The excellent Workforce Development Centers on both campuses contribute to RCC’s success in the community. Recent accomplishments of the Workforce Development Office have been the training programs it created for Canon Virginia, Inc. (which recognized RCC’s contribution with its prestigious Vendor of the Year award) and Potomac Mills. The week-long Educational Consortium in July 2010 (an annual event) provided professional development opportunities to over 800 school system employees throughout RCC’s service area. Currently the Workforce Development Office is working with the Mathews Maritime Museum to establish a Marine Trades educational center.

The Workforce Development Office also administers an adult education program which already covers many of the counties in RCC’s service region, and will soon, it is anticipated, be expanded into all of them. Middle College, another Workforce program, allows 18-to-24-year-olds who did not complete high school to earn either a diploma or a GED; these students also leave the program with a Career Readiness Certificate (a WorkKeys credential) that assures employers of their ability and readiness to adapt to a new job and be productive workers.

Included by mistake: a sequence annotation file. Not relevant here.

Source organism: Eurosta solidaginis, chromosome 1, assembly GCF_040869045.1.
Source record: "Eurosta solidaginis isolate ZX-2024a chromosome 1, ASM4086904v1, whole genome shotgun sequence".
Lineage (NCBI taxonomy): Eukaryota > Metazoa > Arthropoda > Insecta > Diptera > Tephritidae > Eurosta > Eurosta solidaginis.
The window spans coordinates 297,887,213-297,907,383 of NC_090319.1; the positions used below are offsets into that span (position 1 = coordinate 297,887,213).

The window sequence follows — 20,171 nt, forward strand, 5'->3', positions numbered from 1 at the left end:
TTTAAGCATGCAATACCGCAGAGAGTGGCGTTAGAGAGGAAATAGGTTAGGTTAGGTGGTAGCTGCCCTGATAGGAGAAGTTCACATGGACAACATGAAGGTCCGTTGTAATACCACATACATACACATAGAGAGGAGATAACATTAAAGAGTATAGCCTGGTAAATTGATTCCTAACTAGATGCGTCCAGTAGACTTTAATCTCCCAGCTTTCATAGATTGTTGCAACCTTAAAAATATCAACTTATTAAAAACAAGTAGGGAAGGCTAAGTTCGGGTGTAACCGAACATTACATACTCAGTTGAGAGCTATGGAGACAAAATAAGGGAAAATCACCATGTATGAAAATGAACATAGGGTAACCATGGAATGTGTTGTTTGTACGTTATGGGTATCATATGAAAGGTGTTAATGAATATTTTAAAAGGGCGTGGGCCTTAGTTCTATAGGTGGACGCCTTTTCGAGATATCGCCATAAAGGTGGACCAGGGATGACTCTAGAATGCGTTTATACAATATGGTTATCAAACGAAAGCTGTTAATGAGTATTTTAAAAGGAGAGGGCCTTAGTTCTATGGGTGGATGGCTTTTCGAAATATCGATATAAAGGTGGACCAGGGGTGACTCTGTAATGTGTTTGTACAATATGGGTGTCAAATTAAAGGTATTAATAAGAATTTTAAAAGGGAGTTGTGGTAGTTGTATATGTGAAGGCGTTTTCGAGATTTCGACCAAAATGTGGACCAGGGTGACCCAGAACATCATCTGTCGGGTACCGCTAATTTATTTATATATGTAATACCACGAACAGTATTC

Finally, RCC prides itself on active involvement in “Green” initiatives. A 15-year contract with TAC Energy Solutions to survey all college buildings and optimize energy use on a large scale “pays for itself,” college officials say. Also, RCC has received a grant from the Department of Conservation and Recreation to build a storm water retention center. This is expected to decrease erosion, prevent flooding, and keep pollutants out of the water supply, thereby contributing to public health, safety and welfare.

2 Responses to “Major Renovations Underway at RCC”

  1. Maureen Murphy says:

    What wonderful news! The renderings for the main entrance look great. Students will feel even more welcome at RCC.

    Keep up the good work!

  2. Shardae says: